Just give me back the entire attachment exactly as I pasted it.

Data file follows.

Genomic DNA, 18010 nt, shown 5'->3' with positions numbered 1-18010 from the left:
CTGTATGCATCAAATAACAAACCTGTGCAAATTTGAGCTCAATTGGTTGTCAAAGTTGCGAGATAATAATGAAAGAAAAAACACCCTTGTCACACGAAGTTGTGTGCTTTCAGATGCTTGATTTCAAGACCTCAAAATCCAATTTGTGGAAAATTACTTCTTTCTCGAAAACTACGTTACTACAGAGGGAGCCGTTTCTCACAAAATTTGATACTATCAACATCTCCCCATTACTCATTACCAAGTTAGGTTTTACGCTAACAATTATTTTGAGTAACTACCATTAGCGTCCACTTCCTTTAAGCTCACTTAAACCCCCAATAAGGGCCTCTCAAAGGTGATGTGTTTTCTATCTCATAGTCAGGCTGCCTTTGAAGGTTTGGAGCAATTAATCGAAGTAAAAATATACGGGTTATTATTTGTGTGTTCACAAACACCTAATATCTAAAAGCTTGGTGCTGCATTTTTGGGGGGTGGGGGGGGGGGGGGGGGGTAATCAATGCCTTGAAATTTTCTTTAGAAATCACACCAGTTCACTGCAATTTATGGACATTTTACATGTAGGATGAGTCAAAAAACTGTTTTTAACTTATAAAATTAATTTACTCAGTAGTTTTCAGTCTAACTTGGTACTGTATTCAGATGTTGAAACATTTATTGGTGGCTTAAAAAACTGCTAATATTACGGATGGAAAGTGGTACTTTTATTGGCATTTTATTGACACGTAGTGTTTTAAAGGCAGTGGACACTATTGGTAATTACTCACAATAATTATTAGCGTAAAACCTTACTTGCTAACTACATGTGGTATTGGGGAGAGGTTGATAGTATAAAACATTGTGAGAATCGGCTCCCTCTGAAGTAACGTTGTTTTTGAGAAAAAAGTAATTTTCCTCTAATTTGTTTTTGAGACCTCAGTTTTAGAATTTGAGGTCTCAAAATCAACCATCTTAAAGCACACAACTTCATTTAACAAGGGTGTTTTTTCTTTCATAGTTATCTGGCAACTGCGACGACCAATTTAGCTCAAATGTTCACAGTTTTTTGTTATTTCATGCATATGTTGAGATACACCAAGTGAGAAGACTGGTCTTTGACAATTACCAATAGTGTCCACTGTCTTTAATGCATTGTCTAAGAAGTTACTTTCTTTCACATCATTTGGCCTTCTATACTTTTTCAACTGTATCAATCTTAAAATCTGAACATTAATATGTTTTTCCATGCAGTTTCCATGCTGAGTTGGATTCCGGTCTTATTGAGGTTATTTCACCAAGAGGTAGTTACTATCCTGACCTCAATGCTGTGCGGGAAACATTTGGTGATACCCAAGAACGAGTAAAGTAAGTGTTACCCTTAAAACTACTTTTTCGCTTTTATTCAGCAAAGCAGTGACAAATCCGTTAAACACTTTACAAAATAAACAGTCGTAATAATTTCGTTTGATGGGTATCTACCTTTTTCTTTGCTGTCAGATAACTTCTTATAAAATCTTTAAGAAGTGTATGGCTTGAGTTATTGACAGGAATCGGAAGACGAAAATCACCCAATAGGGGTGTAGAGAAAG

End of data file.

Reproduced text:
Genomic DNA, 18010 nt, shown 5'->3' with positions numbered 1-18010 from the left:
CTGTATGCATCAAATAACAAACCTGTGCAAATTTGAGCTCAATTGGTTGTCAAAGTTGCGAGATAATAATGAAAGAAAAAACACCCTTGTCACACGAAGTTGTGTGCTTTCAGATGCTTGATTTCAAGACCTCAAAATCCAATTTGTGGAAAATTACTTCTTTCTCGAAAACTACGTTACTACAGAGGGAGCCGTTTCTCACAAAATTTGATACTATCAACATCTCCCCATTACTCATTACCAAGTTAGGTTTTACGCTAACAATTATTTTGAGTAACTACCATTAGCGTCCACTTCCTTTAAGCTCACTTAAACCCCCAATAAGGGCCTCTCAAAGGTGATGTGTTTTCTATCTCATAGTCAGGCTGCCTTTGAAGGTTTGGAGCAATTAATCGAAGTAAAAATATACGGGTTATTATTTGTGTGTTCACAAACACCTAATATCTAAAAGCTTGGTGCTGCATTTTTGGGGGGTGGGGGGGGGGGGGGGGGGTAATCAATGCCTTGAAATTTTCTTTAGAAATCACACCAGTTCACTGCAATTTATGGACATTTTACATGTAGGATGAGTCAAAAAACTGTTTTTAACTTATAAAATTAATTTACTCAGTAGTTTTCAGTCTAACTTGGTACTGTATTCAGATGTTGAAACATTTATTGGTGGCTTAAAAAACTGCTAATATTACGGATGGAAAGTGGTACTTTTATTGGCATTTTATTGACACGTAGTGTTTTAAAGGCAGTGGACACTATTGGTAATTACTCACAATAATTATTAGCGTAAAACCTTACTTGCTAACTACATGTGGTATTGGGGAGAGGTTGATAGTATAAAACATTGTGAGAATCGGCTCCCTCTGAAGTAACGTTGTTTTTGAGAAAAAAGTAATTTTCCTCTAATTTGTTTTTGAGACCTCAGTTTTAGAATTTGAGGTCTCAAAATCAACCATCTTAAAGCACACAACTTCATTTAACAAGGGTGTTTTTTCTTTCATAGTTATCTGGCAACTGCGACGACCAATTTAGCTCAAATGTTCACAGTTTTTTGTTATTTCATGCATATGTTGAGATACACCAAGTGAGAAGACTGGTCTTTGACAATTACCAATAGTGTCCACTGTCTTTAATGCATTGTCTAAGAAGTTACTTTCTTTCACATCATTTGGCCTTCTATACTTTTTCAACTGTATCAATCTTAAAATCTGAACATTAATATGTTTTTCCATGCAGTTTCCATGCTGAGTTGGATTCCGGTCTTATTGAGGTTATTTCACCAAGAGGTAGTTACTATCCTGACCTCAATGCTGTGCGGGAAACATTTGGTGATACCCAAGAACGAGTAAAGTAAGTGTTACCCTTAAAACTACTTTTTCGCTTTTATTCAGCAAAGCAGTGACAAATCCGTTAAACACTTTACAAAATAAACAGTCGTAATAATTTCGTTTGATGGGTATCTACCTTTTTCTTTGCTGTCAGATAACTTCTTATAAAATCTTTAAGAAGTGTATGGCTTGAGTTATTGACAGGAATCGGAAGACGAAAATCACCCAATAGGGGTGTAGAGAAAG